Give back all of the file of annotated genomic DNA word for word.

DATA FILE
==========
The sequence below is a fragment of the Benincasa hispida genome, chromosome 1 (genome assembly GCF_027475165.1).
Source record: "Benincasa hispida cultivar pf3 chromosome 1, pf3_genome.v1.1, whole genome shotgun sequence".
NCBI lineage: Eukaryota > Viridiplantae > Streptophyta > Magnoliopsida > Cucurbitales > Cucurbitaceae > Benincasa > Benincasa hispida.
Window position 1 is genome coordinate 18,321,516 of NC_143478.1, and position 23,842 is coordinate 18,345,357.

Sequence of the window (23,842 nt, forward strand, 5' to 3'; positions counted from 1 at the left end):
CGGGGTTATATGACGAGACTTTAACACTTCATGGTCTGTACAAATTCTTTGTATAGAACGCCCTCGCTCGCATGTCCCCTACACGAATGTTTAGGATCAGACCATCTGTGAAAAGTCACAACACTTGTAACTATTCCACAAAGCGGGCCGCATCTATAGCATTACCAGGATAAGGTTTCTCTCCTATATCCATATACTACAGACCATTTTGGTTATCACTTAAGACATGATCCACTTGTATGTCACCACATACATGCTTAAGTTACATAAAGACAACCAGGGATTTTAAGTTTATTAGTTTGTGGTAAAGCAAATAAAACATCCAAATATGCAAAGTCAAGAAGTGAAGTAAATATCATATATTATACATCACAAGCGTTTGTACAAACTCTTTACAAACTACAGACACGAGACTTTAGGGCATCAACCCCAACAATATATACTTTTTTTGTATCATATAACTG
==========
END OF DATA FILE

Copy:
The sequence below is a fragment of the Benincasa hispida genome, chromosome 1 (genome assembly GCF_027475165.1).
Source record: "Benincasa hispida cultivar pf3 chromosome 1, pf3_genome.v1.1, whole genome shotgun sequence".
NCBI lineage: Eukaryota > Viridiplantae > Streptophyta > Magnoliopsida > Cucurbitales > Cucurbitaceae > Benincasa > Benincasa hispida.
Window position 1 is genome coordinate 18,321,516 of NC_143478.1, and position 23,842 is coordinate 18,345,357.

Sequence of the window (23,842 nt, forward strand, 5' to 3'; positions counted from 1 at the left end):
CGGGGTTATATGACGAGACTTTAACACTTCATGGTCTGTACAAATTCTTTGTATAGAACGCCCTCGCTCGCATGTCCCCTACACGAATGTTTAGGATCAGACCATCTGTGAAAAGTCACAACACTTGTAACTATTCCACAAAGCGGGCCGCATCTATAGCATTACCAGGATAAGGTTTCTCTCCTATATCCATATACTACAGACCATTTTGGTTATCACTTAAGACATGATCCACTTGTATGTCACCACATACATGCTTAAGTTACATAAAGACAACCAGGGATTTTAAGTTTATTAGTTTGTGGTAAAGCAAATAAAACATCCAAATATGCAAAGTCAAGAAGTGAAGTAAATATCATATATTATACATCACAAGCGTTTGTACAAACTCTTTACAAACTACAGACACGAGACTTTAGGGCATCAACCCCAACAATATATACTTTTTTTGTATCATATAACTG